Exploration picks up off several countries in the Mediterranean

July 18, 2005
Recent events point toward acceleration of exploration off several countries in the central and eastern Mediterranean Sea.

Recent events point toward acceleration of exploration off several countries in the central and eastern Mediterranean Sea.

Anadarko Petroleum Corp., Houston, took a farmout from Pancontinental Oil & Gas NL (Pancon), Perth, to explore Pancon’s offshore Malta exploration study area.

MedOil PLC, London, was awarded an exploration study area north of Malta. Medoil and TGS-NOPEC Geophysical Co., Oslo, plan to acquire 3D seismic data later this year over a previous oil discovery on a block off Tunisia near Malta and Libyan waters.

ENI SPA, Milan, and partners are near start-up of Bahr Essalam oil and gas-condensate field off Tripoli as part of a megaproject in which Wafa oil and gas-condensate field in the Ghadames basin onshore Libya started producing in September 2004 (OGJ, Nov. 8, 2004, p. 39).

Click here to enlarge image

In the eastern Mediterranean, InSeis AS, Lysaker, Norway, began acquisition of about 5,000 km of multiclient 2D seismic data on the shelf off Syria. Results are to be available in September. The survey is to cover Syria’s entire offshore area.

Exploration off Malta

Anadarko can earn as much as 65% interest in two areas held by PanCon by running a 2D seismic survey and then entering into a production-sharing contract by the end of June 2006.

The contract will lead to the drilling of an exploration well before Dec. 30, 2007.

An additional 10% interest can be earned by drilling a second well at Anadarko’s cost.

Pancon, with 32% interest, and its two coventure partners, Afrex Ltd. 48% (soon to merge with Pancon) and Sun Resources NL 20%, both of Perth, will be carried through the Anadarko earning period. Their respective interests will drop to 11.2%, 7%, and 16.8% after drilling the first well.

The 14,800-sq-km study area lies on the Pelagian platform, southwest of Malta and adjacent to Libyan and Tunisian waters in the Mediterranean. Known as Area 5 and Block 3 of Area 4, it includes two large prospects-Chianti and Limoncello-delineated by the Pancon group in 2004.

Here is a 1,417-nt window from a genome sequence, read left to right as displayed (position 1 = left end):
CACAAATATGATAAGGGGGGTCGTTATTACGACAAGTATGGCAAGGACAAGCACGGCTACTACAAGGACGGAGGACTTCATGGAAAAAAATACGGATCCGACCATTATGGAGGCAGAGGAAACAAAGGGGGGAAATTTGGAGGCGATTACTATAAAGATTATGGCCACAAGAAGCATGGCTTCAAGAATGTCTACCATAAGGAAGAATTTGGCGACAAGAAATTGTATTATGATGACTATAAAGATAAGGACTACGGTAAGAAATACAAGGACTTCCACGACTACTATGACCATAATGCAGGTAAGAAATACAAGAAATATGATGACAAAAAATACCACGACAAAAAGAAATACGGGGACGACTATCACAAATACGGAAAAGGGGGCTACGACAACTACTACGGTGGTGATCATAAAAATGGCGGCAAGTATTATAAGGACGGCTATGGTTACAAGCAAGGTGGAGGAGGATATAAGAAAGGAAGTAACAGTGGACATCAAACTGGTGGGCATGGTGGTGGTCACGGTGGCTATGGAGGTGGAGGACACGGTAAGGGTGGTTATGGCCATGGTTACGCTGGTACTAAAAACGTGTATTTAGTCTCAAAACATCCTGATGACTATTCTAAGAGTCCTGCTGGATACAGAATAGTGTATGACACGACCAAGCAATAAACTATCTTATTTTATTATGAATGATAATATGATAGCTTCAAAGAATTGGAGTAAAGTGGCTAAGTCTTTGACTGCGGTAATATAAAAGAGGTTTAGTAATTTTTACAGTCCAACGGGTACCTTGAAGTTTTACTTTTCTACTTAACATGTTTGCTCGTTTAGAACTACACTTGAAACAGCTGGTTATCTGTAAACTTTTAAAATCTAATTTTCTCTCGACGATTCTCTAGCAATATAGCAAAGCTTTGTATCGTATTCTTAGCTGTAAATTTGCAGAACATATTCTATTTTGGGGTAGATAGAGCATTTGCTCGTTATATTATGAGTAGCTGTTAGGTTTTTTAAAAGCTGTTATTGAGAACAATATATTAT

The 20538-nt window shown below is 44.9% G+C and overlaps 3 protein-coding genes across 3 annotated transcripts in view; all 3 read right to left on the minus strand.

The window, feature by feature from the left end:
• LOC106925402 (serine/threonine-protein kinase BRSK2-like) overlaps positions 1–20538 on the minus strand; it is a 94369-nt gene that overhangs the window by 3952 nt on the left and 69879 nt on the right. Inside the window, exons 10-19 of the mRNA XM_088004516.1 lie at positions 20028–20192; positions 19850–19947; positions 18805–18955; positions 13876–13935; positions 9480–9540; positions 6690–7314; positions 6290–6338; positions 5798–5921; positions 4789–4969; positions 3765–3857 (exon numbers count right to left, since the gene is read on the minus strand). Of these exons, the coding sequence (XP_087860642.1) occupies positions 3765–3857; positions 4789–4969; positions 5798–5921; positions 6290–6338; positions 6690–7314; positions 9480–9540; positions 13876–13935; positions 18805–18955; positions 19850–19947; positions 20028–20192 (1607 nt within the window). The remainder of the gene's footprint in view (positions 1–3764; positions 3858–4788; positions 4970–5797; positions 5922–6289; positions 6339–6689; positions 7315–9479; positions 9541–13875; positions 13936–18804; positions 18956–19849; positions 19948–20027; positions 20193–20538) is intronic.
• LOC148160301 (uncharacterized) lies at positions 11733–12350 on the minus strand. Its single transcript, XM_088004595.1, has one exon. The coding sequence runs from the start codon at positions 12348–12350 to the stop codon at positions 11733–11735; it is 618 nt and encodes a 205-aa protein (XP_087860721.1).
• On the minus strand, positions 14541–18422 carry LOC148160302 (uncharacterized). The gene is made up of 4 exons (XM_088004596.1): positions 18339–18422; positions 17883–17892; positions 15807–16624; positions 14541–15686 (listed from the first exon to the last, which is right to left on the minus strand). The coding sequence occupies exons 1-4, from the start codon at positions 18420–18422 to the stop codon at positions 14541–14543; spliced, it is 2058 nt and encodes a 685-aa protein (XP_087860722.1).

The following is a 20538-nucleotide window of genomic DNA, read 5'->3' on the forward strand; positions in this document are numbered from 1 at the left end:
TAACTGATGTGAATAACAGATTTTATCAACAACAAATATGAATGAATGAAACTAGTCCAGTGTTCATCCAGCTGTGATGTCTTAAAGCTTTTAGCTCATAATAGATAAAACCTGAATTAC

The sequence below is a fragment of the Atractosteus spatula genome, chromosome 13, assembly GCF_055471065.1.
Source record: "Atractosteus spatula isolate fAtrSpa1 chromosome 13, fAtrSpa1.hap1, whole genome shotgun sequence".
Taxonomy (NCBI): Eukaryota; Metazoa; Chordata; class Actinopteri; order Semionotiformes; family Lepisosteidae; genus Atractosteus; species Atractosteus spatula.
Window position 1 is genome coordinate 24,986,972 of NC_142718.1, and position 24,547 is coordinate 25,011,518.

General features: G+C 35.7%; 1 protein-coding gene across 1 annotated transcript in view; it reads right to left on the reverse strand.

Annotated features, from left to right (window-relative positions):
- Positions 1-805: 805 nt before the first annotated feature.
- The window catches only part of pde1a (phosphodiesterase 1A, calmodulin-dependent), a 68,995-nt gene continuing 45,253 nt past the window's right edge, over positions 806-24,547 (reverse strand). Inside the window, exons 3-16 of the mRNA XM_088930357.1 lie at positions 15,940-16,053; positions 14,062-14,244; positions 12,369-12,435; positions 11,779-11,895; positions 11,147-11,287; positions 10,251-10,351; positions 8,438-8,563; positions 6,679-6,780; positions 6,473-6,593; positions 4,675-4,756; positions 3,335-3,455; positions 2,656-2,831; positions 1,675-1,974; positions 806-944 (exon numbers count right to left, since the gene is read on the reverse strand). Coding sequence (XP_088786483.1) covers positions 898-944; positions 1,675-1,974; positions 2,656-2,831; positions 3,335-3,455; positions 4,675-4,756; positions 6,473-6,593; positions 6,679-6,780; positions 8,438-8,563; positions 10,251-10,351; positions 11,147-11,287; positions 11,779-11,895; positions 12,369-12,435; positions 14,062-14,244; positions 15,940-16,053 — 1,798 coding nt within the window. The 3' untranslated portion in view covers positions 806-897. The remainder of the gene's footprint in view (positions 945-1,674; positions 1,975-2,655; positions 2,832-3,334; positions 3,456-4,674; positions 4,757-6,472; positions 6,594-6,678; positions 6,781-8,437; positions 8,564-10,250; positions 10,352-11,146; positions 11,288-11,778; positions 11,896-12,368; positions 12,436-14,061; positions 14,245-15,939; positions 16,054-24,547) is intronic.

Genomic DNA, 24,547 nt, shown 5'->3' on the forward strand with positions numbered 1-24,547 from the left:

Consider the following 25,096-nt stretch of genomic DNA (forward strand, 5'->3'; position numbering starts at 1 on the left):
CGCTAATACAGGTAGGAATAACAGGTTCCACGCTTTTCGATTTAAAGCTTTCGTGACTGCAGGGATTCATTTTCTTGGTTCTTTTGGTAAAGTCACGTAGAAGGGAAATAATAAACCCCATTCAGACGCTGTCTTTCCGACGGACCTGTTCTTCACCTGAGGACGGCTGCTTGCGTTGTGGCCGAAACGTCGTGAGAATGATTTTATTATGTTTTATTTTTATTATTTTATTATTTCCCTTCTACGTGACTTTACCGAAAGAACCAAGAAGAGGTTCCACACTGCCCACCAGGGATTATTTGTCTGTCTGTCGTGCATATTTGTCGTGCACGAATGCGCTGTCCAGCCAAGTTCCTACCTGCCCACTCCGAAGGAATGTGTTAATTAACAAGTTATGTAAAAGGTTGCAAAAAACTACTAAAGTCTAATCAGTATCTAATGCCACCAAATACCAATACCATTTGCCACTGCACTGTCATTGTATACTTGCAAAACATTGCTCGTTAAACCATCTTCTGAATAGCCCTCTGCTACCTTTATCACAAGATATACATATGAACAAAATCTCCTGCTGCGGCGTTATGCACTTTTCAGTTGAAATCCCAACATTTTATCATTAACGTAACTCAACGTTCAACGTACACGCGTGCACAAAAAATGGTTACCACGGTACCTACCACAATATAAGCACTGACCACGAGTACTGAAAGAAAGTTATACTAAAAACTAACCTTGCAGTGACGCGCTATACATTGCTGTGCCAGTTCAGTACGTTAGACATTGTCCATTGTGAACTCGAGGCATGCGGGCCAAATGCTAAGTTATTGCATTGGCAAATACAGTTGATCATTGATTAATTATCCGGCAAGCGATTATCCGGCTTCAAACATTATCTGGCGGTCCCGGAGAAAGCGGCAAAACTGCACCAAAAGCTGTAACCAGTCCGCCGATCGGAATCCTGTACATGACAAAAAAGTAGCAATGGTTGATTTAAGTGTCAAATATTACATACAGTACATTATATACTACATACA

The acreage, in 100-400 m of water, is expected to have potential for limestone reef plays. PanCon recorded 260 km of 2D seismic data in August 2004 in as much as 250 m of water.

The area’s prospectivity is enhanced because producing oil and gas fields like Miskar and Isis off Tunisia and giant Bouri off Libya are deemed to be analogous to the Malta structures (see map, OGJ, July 5, 1993, p. 60).

Blocks off Malta, Tunisia

MedOil signed a 1-year exploration study agreement in May 2005 covering Areas 2 and 3 of Block 3 north of Malta.

The northern boundary of the 4,000-sq-km permit defines the Malta-Italy border.

At least three large, potentially oil-bearing structures are identified. The plan is to evaluate those structures and explore for others, said David M. Thomas, an executive director of MedOil.

The main source rock is expected to be the organic-rich Streppenosa shale, which sourced several fields in Sicily. Giant Vega oil field with 1 billion bbl of original oil in place is 20 km from the block’s northern boundary. MedOil’s interest is 100%.

In Tunisian waters north of Isis oil and gas field, MedOil at the end of May 2005 signed an agreement to explore the 4,100-sq-km Louza Permit.

Louza, in 30-200 m of water, has an existing oil discovery that flowed 1,200 b/d of 34° gravity oil from one reservoir and 118 b/d of 16° gravity oil from a deeper horizon. Near the discovery are four undrilled prospects.

MedOil with 95% interest and TGS-NOPEC with 5% plan to run a 600-sq-km 3D seismic survey in the third quarter of 2005 over the oil discovery and four prospects.

Lundin Petroleum AB, Stockholm, produces about 1,000 b/d from Cenomanian Isis limestone in Isis field into an FPSO that it plans to move to Oudna field off northern Tunisia after Isis is depleted (OGJ Online, July 3, 2003).

Libya’s first gas platform

Gas-condensate and oil production were to start soon at Sabratha, Libya’s first offshore gas platform, in Block NC-41 about 110 km northwest of Tripoli.

The platform serves Bar Essalam field. A group led by ENI, with 50% interest, is to start gas-condensate and oil production in mid-2005 through pipelines to shore processing facilities at Mellitah, west of Tripoli. There, gas not reserved for use in Libya is exported to Italy via the 860 MMcfd Greenstream pipeline in as much as 1,127 m of water to Gela, Sicily.

After Bar Essalam joins Wafa field, which began producing in the fall of 2004, combined production is slated to peak at 240,000 boed in 2006. Wafa is on Block NC-169.

Meanwhile, Joint Oil, an entity owned by state Entreprise Tunisienne d’Activites Petrolieres (ETAP) of Tunisia and National Oil Corp. of Libya, has been trying to attract a qualified operator to explore and develop the 7th of November block on the shelf between Bouri and Isis fields.

The block covers 741,000 acres in 80-120 m of water and has several play possibilities as defined by the surrounding fields and discoveries.

Elsewhere, operations are slowly starting on Gulf of Sirte nearshore blocks 18, 35, 36, 52, 53, and 54 that Libya licensed early this year (see map, OGJ, Apr. 18, 2005, p. 29). Petroleo Brasileiro SA, Woodside Petroleum (Pty.) Ltd., and Amerada Hess Corp. operate the blocks (OGJ Online, Feb. 15, 2005).